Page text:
I was speaking to a local political candidate a couple of days ago.
He wanted to point out that a commenter on our website said something that isn’t true.
He was nice about it, but it was clear he wanted me to pull down the comment he felt was inaccurate.
But I unhappily refused.
The truth is many of the comments about him, about his opponent and about many other things are untrue; for better or worse, that’s the nature of the Internet
But I told him I should point out to readers that you shouldn’t believe everything you read on any website… even ours.
Comments by anonymous posters simply aren’t subjected to the factual scrutiny imposed on news stories and letters to the editor.
The theory is when someone makes a wild claim, others in the online community will question or refute it. It’s sometimes messy, and by its nature a free-for-all, but allows people to put forth their ideas and comment on their community with a minimum of censorship or butting in by your truly.
When it is working well, true statements will be accepted by consensus and the group will reject falsehoods.
But some comments simply can’t be posted.
On any given day I may be accused of being a Nazi censor when comments aren’t posted or and unfeeling jerk when they are.
(For the record, the two most common reasons comments aren’t posted is name-calling or in the case of people charged with crimes but haven’t been to trial, comments about their guilt or innocence, other crimes they may have committed or what torture would be appropriate for them. Also, be aware that although the comments are anonymous, I can see the commenters’ IP numbers. If you file 15 comments under different screen names I can tell. When this happens (and it does), I’ll let through one or none).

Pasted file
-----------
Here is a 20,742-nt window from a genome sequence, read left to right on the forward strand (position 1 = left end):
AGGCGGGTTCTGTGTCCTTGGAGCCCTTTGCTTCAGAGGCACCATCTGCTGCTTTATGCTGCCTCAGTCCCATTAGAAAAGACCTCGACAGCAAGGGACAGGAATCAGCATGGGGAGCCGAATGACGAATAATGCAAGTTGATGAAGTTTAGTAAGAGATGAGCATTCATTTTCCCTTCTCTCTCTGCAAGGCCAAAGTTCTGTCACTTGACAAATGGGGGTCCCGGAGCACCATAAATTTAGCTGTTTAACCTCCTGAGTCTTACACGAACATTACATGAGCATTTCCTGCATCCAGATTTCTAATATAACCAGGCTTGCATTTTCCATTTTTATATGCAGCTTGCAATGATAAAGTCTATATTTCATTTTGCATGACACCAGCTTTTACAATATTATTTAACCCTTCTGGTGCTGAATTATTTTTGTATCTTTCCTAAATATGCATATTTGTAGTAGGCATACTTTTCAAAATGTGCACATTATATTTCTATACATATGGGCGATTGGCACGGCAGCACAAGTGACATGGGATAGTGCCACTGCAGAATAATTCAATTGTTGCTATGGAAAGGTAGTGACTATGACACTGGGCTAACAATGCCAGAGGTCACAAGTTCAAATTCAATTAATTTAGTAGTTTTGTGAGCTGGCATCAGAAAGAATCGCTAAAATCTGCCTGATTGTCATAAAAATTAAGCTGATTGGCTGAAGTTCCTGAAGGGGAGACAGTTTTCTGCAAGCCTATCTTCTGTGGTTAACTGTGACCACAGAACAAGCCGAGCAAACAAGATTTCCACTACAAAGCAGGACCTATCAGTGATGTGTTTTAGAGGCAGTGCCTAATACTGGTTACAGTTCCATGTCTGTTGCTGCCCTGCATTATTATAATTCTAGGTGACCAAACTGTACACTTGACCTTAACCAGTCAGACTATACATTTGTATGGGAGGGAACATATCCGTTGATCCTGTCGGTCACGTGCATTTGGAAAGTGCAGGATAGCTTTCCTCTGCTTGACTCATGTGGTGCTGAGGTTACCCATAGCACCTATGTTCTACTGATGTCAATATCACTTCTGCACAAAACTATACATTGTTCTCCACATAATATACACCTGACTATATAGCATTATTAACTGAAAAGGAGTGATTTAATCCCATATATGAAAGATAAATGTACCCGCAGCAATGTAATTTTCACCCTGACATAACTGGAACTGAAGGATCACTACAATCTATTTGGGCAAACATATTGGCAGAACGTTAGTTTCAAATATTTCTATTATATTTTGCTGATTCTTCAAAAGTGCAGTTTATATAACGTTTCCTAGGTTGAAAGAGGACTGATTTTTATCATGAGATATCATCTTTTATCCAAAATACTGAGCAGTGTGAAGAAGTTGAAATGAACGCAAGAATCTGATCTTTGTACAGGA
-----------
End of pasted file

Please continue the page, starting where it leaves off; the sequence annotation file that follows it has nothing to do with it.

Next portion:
News organizations across America are struggling to foster the vibrancy and spirited free-for-all that online commenting can bring without turning into a vicious snake pit of wild accusations and hate.
Online anonymous commenting is far more popular than letters to the editor were, even in newspapers’ heyday.
We’re far from perfect, but I think we’re doing a better job the message boards at Syracuse.com or topix.com.
Accusations of favoritism go along with an editor’s job; always have, always will. People want to believe you have a hidden agenda and want to see this person or that person elected because of politics, friendship or even bribery.
Well I, for one, do have an agenda, but it’s not hidden. I want interesting local elections with lots of give-and-take from all sides and I want it to take place on the pages of our website and newspaper.